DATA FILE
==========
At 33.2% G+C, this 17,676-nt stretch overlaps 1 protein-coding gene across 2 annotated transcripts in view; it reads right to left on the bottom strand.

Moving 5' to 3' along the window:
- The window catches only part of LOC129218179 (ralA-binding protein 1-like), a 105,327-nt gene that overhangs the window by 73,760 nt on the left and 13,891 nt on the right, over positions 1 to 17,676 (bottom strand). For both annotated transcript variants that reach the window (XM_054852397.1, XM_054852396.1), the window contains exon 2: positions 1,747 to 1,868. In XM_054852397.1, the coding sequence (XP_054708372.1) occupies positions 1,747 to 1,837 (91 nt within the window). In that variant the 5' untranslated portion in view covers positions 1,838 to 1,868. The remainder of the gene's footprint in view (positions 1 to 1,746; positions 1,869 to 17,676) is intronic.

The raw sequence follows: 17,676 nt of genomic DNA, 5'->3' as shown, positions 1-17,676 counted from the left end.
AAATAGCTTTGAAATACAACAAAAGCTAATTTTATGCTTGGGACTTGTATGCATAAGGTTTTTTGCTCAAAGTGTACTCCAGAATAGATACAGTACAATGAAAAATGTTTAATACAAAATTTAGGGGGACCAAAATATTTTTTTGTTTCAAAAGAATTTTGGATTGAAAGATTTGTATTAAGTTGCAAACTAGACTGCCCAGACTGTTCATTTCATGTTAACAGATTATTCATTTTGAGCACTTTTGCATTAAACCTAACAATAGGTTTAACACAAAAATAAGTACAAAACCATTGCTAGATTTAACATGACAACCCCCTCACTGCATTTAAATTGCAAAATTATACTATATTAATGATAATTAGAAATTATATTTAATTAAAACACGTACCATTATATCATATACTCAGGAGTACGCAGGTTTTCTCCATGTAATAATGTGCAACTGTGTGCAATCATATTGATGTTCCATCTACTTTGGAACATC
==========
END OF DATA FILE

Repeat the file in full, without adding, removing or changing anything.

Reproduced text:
At 33.2% G+C, this 17,676-nt stretch overlaps 1 protein-coding gene across 2 annotated transcripts in view; it reads right to left on the bottom strand.

Moving 5' to 3' along the window:
- The window catches only part of LOC129218179 (ralA-binding protein 1-like), a 105,327-nt gene that overhangs the window by 73,760 nt on the left and 13,891 nt on the right, over positions 1 to 17,676 (bottom strand). For both annotated transcript variants that reach the window (XM_054852397.1, XM_054852396.1), the window contains exon 2: positions 1,747 to 1,868. In XM_054852397.1, the coding sequence (XP_054708372.1) occupies positions 1,747 to 1,837 (91 nt within the window). In that variant the 5' untranslated portion in view covers positions 1,838 to 1,868. The remainder of the gene's footprint in view (positions 1 to 1,746; positions 1,869 to 17,676) is intronic.

The raw sequence follows: 17,676 nt of genomic DNA, 5'->3' as shown, positions 1-17,676 counted from the left end.
AAATAGCTTTGAAATACAACAAAAGCTAATTTTATGCTTGGGACTTGTATGCATAAGGTTTTTTGCTCAAAGTGTACTCCAGAATAGATACAGTACAATGAAAAATGTTTAATACAAAATTTAGGGGGACCAAAATATTTTTTTGTTTCAAAAGAATTTTGGATTGAAAGATTTGTATTAAGTTGCAAACTAGACTGCCCAGACTGTTCATTTCATGTTAACAGATTATTCATTTTGAGCACTTTTGCATTAAACCTAACAATAGGTTTAACACAAAAATAAGTACAAAACCATTGCTAGATTTAACATGACAACCCCCTCACTGCATTTAAATTGCAAAATTATACTATATTAATGATAATTAGAAATTATATTTAATTAAAACACGTACCATTATATCATATACTCAGGAGTACGCAGGTTTTCTCCATGTAATAATGTGCAACTGTGTGCAATCATATTGATGTTCCATCTACTTTGGAACATC